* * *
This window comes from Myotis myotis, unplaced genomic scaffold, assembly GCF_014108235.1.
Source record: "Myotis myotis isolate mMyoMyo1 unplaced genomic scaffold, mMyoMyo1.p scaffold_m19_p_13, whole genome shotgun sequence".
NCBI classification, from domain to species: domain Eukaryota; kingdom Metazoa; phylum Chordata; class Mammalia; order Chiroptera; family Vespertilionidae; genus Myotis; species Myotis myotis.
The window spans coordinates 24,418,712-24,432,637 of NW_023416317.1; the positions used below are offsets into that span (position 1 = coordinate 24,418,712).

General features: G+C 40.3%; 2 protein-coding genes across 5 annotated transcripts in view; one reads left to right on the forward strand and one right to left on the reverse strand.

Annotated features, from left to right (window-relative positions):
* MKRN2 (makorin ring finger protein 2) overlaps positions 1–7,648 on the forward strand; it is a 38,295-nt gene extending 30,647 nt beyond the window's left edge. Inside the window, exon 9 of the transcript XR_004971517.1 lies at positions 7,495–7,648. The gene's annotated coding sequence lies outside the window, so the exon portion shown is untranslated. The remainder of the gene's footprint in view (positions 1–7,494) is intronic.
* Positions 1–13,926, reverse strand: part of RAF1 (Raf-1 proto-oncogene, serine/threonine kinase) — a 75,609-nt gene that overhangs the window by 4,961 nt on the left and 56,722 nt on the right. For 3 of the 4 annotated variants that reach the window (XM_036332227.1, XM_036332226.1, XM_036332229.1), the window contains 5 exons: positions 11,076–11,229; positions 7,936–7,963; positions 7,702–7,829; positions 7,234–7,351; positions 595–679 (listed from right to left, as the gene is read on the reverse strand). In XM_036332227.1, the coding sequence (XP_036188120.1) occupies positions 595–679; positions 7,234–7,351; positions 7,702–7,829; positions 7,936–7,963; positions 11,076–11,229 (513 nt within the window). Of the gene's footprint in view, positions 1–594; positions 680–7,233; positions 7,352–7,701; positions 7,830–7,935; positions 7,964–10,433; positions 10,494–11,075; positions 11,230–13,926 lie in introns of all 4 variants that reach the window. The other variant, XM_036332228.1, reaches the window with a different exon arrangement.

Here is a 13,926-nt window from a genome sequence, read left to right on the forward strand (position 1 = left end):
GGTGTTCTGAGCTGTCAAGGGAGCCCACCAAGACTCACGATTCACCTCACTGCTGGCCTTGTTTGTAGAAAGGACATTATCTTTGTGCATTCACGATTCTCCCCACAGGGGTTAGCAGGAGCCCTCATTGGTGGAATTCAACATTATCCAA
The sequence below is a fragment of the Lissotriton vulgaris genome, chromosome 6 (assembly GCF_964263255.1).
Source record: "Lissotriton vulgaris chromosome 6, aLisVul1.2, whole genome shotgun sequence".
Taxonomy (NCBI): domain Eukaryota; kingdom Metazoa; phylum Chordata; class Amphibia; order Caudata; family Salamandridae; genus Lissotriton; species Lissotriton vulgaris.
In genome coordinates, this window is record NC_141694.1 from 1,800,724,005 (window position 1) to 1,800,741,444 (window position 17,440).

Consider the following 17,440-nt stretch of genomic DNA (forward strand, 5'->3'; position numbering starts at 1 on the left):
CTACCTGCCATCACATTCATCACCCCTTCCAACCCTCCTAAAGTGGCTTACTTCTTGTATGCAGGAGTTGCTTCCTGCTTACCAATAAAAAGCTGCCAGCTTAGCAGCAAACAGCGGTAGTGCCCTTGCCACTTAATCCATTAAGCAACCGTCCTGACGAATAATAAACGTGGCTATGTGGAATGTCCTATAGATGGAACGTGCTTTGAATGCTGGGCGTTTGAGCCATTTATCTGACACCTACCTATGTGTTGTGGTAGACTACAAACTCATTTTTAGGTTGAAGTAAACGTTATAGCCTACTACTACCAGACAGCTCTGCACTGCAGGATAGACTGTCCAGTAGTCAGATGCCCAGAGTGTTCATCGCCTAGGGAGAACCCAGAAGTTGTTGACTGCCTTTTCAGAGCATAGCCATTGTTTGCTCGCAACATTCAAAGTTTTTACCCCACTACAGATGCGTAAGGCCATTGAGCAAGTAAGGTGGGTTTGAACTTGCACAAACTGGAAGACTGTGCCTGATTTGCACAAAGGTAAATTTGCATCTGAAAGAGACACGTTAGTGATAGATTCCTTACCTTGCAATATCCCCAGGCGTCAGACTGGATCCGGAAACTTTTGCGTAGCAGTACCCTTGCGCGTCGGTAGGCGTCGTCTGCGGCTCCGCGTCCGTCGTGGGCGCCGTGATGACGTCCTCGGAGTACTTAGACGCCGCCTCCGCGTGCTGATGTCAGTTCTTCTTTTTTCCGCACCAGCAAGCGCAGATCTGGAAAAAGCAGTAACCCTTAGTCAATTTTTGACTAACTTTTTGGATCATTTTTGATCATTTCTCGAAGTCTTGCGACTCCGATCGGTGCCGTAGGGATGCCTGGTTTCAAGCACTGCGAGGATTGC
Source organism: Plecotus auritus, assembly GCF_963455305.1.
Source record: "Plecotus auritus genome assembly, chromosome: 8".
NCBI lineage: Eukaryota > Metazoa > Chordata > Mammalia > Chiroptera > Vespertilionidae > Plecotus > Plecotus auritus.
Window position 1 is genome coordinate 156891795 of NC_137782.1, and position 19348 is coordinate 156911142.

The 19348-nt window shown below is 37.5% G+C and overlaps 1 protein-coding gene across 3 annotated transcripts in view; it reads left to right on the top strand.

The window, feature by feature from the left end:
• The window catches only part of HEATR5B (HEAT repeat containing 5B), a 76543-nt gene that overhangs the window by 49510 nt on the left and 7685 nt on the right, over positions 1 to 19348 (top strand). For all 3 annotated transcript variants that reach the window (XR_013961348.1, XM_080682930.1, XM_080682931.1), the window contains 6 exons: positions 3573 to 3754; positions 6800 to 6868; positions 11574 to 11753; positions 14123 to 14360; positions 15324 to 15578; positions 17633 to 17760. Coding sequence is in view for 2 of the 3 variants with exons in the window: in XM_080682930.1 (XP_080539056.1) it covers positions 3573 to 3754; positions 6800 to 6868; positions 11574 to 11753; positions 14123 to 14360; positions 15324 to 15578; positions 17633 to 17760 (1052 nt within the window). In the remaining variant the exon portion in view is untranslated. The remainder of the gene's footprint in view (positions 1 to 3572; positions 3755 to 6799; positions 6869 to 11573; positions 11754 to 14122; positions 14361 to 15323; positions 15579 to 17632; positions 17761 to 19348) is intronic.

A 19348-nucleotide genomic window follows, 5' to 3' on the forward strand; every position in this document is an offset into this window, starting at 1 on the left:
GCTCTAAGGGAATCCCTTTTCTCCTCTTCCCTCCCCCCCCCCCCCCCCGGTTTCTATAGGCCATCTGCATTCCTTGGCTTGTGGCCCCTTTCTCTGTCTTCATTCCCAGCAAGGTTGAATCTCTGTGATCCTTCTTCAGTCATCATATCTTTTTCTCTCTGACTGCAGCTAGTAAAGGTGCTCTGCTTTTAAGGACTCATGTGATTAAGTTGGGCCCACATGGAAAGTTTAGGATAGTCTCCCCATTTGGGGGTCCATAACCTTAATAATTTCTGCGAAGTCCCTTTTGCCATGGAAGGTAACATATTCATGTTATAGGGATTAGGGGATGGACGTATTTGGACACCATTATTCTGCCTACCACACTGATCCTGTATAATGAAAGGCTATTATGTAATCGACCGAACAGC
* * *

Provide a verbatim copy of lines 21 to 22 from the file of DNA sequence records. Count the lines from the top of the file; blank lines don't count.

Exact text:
The 19348-nt window shown below is 37.5% G+C and overlaps 1 protein-coding gene across 3 annotated transcripts in view; it reads left to right on the top strand.

The window, feature by feature from the left end: